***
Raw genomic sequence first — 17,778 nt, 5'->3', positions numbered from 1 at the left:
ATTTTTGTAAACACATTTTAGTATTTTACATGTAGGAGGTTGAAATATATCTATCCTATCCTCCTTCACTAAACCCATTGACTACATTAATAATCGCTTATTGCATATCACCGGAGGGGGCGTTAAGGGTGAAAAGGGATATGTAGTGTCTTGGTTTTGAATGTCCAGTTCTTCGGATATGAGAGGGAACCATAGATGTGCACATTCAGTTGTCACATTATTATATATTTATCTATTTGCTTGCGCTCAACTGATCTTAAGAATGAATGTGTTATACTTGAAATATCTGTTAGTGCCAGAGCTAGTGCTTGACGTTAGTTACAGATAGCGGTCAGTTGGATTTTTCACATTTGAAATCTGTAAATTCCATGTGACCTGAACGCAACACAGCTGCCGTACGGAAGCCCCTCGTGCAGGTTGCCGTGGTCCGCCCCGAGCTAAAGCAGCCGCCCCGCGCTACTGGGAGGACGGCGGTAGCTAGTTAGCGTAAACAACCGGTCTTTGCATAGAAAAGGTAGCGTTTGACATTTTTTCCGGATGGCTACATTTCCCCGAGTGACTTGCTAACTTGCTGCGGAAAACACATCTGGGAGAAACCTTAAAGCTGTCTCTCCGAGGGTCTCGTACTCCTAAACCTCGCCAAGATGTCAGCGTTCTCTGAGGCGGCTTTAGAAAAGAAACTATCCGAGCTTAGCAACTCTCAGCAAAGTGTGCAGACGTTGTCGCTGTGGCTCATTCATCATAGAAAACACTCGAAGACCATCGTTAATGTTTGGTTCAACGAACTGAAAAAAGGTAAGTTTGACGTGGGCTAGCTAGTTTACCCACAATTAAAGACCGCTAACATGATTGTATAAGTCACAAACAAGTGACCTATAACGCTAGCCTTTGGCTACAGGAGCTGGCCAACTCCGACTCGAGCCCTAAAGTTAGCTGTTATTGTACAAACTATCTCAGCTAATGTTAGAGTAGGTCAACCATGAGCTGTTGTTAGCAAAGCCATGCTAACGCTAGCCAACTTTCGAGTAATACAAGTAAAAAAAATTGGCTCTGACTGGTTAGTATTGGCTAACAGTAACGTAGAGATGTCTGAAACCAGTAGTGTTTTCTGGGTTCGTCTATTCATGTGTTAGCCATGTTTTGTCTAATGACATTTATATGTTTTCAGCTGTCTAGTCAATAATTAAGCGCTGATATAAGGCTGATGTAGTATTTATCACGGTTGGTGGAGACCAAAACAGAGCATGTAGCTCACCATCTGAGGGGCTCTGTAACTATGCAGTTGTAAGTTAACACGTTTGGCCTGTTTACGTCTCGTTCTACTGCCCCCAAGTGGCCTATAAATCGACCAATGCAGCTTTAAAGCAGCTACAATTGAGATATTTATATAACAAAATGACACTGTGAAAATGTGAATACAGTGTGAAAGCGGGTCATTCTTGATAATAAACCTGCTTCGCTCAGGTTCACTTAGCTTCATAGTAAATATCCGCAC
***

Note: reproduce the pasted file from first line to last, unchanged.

Raw genomic sequence first — 17,778 nt, 5'->3', positions numbered from 1 at the left:
ATTTTTGTAAACACATTTTAGTATTTTACATGTAGGAGGTTGAAATATATCTATCCTATCCTCCTTCACTAAACCCATTGACTACATTAATAATCGCTTATTGCATATCACCGGAGGGGGCGTTAAGGGTGAAAAGGGATATGTAGTGTCTTGGTTTTGAATGTCCAGTTCTTCGGATATGAGAGGGAACCATAGATGTGCACATTCAGTTGTCACATTATTATATATTTATCTATTTGCTTGCGCTCAACTGATCTTAAGAATGAATGTGTTATACTTGAAATATCTGTTAGTGCCAGAGCTAGTGCTTGACGTTAGTTACAGATAGCGGTCAGTTGGATTTTTCACATTTGAAATCTGTAAATTCCATGTGACCTGAACGCAACACAGCTGCCGTACGGAAGCCCCTCGTGCAGGTTGCCGTGGTCCGCCCCGAGCTAAAGCAGCCGCCCCGCGCTACTGGGAGGACGGCGGTAGCTAGTTAGCGTAAACAACCGGTCTTTGCATAGAAAAGGTAGCGTTTGACATTTTTTCCGGATGGCTACATTTCCCCGAGTGACTTGCTAACTTGCTGCGGAAAACACATCTGGGAGAAACCTTAAAGCTGTCTCTCCGAGGGTCTCGTACTCCTAAACCTCGCCAAGATGTCAGCGTTCTCTGAGGCGGCTTTAGAAAAGAAACTATCCGAGCTTAGCAACTCTCAGCAAAGTGTGCAGACGTTGTCGCTGTGGCTCATTCATCATAGAAAACACTCGAAGACCATCGTTAATGTTTGGTTCAACGAACTGAAAAAAGGTAAGTTTGACGTGGGCTAGCTAGTTTACCCACAATTAAAGACCGCTAACATGATTGTATAAGTCACAAACAAGTGACCTATAACGCTAGCCTTTGGCTACAGGAGCTGGCCAACTCCGACTCGAGCCCTAAAGTTAGCTGTTATTGTACAAACTATCTCAGCTAATGTTAGAGTAGGTCAACCATGAGCTGTTGTTAGCAAAGCCATGCTAACGCTAGCCAACTTTCGAGTAATACAAGTAAAAAAAATTGGCTCTGACTGGTTAGTATTGGCTAACAGTAACGTAGAGATGTCTGAAACCAGTAGTGTTTTCTGGGTTCGTCTATTCATGTGTTAGCCATGTTTTGTCTAATGACATTTATATGTTTTCAGCTGTCTAGTCAATAATTAAGCGCTGATATAAGGCTGATGTAGTATTTATCACGGTTGGTGGAGACCAAAACAGAGCATGTAGCTCACCATCTGAGGGGCTCTGTAACTATGCAGTTGTAAGTTAACACGTTTGGCCTGTTTACGTCTCGTTCTACTGCCCCCAAGTGGCCTATAAATCGACCAATGCAGCTTTAAAGCAGCTACAATTGAGATATTTATATAACAAAATGACACTGTGAAAATGTGAATACAGTGTGAAAGCGGGTCATTCTTGATAATAAACCTGCTTCGCTCAGGTTCACTTAGCTTCATAGTAAATATCCGCAC